Raging Grace opens with the young girl of the title (Jesden Paige Boadilla) sitting at a bedroom desk and drawing a picture of herself happily holding hands with her mother. Then the camera drifts over a sofa weirdly stacked with blankets and pillows, from under which Grace’s mother Joy (Max Eigenmann) suddenly sits up with a start.
As we wonder why Joy was sleeping in this strange hidden position rather than in a bed, and watch her cooking and feeding her daughter breakfast in the kitchen of this large, well-furnished London home, it becomes clear that they are interlopers, cuckooing in someone else’s nest.
Filipino Joy has long overstayed her visa, and when the owners of the homes where she works variously as cleaner, nurse, cook and nanny go away on holiday, she and her daughter temporarily steal in, for once being able to stretch out beyond the tiny storage lockup where they otherwise stay. It is a neat introduction both to Joy’s precarious status, and to her modest ambition to have a home of her own where she can bring up her daughter in relative security and comfort. Instead, she is constantly having to watch her back, as she struggles to put together enough money to buy counterfeit residency papers on the black market.
Moving from home to home, whether for work or for a furtive sojourn, and constantly having to wrangle a daughter who just wants, like any spirited child, to play, pull pranks and sleep in her own bed, Joy also makes regular returns to a four-storey townhouse, but cannot quite bring herself to knock at the door. Then a phone call from a friend leads to a job way out of the city, looking in on comatose old Mr Nigel Garrett (David Hayman) in his country mansion. Garrett’s adult niece Katherine (Leanne Best) is so impressed with Joy’s service that she invites her to become a live-in carer – and Joy, nervous about losing this well-paid opportunity, sneaks Grace in inside her suitcase and does her best to keep the wilful girl hidden.
This country pad, neglected but beautiful, is a classic old dark house, concealing layers of the past, in the gothic way, beneath all the dust and sheets which cover its furnishings. The walls are lined with ancestral portraits, all male, as Katherine points out, in what is an open display of patriarchal values.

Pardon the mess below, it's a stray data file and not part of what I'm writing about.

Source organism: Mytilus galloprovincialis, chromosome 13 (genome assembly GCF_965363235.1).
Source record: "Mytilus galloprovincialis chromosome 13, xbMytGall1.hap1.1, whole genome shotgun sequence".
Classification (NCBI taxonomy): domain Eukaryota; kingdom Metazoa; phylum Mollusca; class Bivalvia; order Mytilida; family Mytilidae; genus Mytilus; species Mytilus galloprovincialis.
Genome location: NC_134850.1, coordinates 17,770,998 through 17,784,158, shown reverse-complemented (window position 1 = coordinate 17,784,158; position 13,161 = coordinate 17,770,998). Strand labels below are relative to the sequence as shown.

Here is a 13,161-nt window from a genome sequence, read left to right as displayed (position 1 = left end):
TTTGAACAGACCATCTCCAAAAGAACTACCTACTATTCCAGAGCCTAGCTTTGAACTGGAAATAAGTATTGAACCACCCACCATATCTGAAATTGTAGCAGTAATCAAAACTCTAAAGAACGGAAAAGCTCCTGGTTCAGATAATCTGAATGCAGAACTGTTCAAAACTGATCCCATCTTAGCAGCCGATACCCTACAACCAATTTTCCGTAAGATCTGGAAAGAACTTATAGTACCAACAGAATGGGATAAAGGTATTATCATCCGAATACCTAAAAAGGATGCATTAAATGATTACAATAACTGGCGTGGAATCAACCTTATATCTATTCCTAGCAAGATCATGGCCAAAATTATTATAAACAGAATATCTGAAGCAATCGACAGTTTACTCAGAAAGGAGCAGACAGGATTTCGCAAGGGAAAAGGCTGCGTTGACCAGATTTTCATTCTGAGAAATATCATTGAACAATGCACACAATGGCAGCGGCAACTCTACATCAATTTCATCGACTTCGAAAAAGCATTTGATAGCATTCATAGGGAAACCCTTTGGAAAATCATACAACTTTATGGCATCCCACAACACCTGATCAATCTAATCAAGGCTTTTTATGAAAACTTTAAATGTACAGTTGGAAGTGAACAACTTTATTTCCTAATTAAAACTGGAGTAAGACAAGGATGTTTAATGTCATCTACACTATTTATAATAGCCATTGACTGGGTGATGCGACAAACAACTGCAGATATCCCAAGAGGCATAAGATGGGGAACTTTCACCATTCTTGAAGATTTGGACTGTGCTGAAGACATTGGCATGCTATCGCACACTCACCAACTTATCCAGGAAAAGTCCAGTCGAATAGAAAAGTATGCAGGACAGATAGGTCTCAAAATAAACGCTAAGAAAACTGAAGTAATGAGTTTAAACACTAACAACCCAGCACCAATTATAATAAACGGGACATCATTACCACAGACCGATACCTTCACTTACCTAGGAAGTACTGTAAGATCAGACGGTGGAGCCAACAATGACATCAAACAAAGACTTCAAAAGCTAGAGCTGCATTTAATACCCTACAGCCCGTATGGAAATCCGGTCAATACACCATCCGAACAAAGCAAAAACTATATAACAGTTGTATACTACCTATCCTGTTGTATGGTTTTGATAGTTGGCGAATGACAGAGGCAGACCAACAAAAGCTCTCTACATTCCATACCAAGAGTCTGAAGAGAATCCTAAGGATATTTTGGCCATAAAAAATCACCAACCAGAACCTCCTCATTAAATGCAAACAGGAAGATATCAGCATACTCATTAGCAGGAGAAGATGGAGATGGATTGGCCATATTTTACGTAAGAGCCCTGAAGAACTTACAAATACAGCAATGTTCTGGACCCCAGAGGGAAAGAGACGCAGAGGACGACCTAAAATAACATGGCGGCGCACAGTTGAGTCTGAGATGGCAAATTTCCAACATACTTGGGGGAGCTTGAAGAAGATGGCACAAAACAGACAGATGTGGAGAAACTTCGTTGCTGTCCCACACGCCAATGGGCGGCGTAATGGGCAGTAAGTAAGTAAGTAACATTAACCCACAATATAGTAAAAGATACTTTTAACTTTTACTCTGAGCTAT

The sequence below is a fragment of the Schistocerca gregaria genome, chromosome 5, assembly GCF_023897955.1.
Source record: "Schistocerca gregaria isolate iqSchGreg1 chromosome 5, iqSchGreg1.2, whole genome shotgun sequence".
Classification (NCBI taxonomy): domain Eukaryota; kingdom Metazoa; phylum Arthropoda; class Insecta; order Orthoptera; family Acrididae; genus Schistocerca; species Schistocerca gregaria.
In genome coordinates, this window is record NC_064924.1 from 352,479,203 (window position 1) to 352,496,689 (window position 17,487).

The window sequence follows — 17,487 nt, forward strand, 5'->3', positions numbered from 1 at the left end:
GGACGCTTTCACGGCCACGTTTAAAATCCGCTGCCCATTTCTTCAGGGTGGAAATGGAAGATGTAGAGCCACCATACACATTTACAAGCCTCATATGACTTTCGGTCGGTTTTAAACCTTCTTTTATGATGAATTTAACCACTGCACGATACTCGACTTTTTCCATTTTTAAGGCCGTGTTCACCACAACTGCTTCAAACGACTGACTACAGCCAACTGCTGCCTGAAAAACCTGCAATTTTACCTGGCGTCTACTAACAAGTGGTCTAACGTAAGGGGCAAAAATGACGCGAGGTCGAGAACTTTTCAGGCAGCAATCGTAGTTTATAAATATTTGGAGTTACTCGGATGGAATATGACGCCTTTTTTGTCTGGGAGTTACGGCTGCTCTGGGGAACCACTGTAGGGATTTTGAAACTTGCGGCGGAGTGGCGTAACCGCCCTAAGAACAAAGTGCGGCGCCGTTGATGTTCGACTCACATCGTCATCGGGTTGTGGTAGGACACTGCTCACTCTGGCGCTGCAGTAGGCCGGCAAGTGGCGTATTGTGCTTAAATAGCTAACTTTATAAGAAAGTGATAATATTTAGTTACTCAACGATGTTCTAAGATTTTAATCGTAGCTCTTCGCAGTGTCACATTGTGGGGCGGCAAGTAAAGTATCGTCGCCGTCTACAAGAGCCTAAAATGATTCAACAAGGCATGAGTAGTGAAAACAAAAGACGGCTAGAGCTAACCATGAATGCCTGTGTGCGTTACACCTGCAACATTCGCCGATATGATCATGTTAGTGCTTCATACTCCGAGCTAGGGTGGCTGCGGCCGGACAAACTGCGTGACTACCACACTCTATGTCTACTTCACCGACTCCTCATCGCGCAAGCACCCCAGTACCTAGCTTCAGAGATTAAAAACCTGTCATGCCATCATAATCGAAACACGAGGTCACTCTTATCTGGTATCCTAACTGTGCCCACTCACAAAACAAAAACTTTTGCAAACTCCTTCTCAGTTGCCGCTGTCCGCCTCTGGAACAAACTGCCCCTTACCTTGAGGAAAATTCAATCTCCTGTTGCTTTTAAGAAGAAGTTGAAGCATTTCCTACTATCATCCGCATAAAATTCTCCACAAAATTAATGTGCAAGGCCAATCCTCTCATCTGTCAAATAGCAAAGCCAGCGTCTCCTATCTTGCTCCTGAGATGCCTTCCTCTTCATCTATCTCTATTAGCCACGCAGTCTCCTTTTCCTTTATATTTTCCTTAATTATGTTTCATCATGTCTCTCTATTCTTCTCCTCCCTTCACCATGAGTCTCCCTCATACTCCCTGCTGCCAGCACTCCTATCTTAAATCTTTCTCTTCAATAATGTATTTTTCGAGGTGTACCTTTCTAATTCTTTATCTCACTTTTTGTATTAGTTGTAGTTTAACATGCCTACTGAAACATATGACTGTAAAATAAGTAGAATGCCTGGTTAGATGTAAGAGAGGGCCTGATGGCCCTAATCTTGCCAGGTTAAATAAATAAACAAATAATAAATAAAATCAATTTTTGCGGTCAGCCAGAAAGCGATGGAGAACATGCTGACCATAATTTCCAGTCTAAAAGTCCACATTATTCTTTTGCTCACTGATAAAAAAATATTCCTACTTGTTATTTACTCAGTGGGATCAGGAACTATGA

This is not the first time that a Filipino woman has looked after Mr Garrett, given that as a boy he was raised first in the Philippines, and then back in England, by the maid Gloria whom he loved more than his own mother. So this house’s empty halls and locked basements echo with a history that runs parallel to Joy’s own present circumstances – a status of inequality and dependency that can easily lead to subservience and abuse.
This toxic space – literally so, given that Joy’s nursing experience tells her that Katherine is administering a poisonous cocktail of drugs to her bedbound uncle – becomes a staging ground for deep domestic dysfunction, as Joy’s growing anxieties about her new ‘master’ come to reflect her traumatic relationship with Grace’s absent father. Both these women – mother and daughter – must learn to channel their rage and confront their oppressors, if they are to break free from a repeating cycle of injustice (all at once social, racial and sexual) that would trap them in someone else’s household.
Like Xia Magnus’ Sanzaru (2020) and Lorcan Finnegan’s Nocebo (2022), this feature debut from writer/director Paris Zarcilla conceals within its genre architecture a strong sociopolitical message about the invisibility and exploitability of foreign indentured labour, always kept at a disadvantage equally by hope and fear.
“Just try to remember this is a place of work, not your home,” Katherine tells her new employee. Of course Katherine herself is a lawyer, privileged to conduct her business out of a London office – but for Joy, who has nowhere else to go, work and home have become indistinguishable, splitting her care between her arrogant, entitled employers and her own increasingly confused child.
With characters who switch on a dime from chummy familiarity to condescension and dominance, Raging Grace is a thrilling, creepy portrait of family and class divides.
Raging Grace has its Canadian première at Fantasia 2023